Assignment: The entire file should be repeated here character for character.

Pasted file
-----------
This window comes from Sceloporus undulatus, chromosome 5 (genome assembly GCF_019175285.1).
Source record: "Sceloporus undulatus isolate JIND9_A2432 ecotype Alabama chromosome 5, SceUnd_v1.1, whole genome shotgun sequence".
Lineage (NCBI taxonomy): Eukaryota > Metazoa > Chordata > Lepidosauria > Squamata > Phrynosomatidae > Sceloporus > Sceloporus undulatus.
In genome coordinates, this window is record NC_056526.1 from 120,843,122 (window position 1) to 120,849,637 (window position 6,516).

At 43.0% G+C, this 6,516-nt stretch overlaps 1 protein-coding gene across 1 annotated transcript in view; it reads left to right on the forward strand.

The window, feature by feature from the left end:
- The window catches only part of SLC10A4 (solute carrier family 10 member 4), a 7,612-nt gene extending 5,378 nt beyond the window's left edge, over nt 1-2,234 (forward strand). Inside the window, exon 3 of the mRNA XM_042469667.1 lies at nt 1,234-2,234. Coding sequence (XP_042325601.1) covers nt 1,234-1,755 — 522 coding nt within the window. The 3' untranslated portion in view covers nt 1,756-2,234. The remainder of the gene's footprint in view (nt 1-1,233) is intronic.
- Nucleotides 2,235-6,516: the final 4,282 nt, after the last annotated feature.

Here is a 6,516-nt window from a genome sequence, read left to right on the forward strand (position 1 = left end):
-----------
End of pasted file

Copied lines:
This window comes from Sceloporus undulatus, chromosome 5 (genome assembly GCF_019175285.1).
Source record: "Sceloporus undulatus isolate JIND9_A2432 ecotype Alabama chromosome 5, SceUnd_v1.1, whole genome shotgun sequence".
Lineage (NCBI taxonomy): Eukaryota > Metazoa > Chordata > Lepidosauria > Squamata > Phrynosomatidae > Sceloporus > Sceloporus undulatus.
In genome coordinates, this window is record NC_056526.1 from 120,843,122 (window position 1) to 120,849,637 (window position 6,516).

At 43.0% G+C, this 6,516-nt stretch overlaps 1 protein-coding gene across 1 annotated transcript in view; it reads left to right on the forward strand.

The window, feature by feature from the left end:
- The window catches only part of SLC10A4 (solute carrier family 10 member 4), a 7,612-nt gene extending 5,378 nt beyond the window's left edge, over nt 1-2,234 (forward strand). Inside the window, exon 3 of the mRNA XM_042469667.1 lies at nt 1,234-2,234. Coding sequence (XP_042325601.1) covers nt 1,234-1,755 — 522 coding nt within the window. The 3' untranslated portion in view covers nt 1,756-2,234. The remainder of the gene's footprint in view (nt 1-1,233) is intronic.
- Nucleotides 2,235-6,516: the final 4,282 nt, after the last annotated feature.

Here is a 6,516-nt window from a genome sequence, read left to right on the forward strand (position 1 = left end):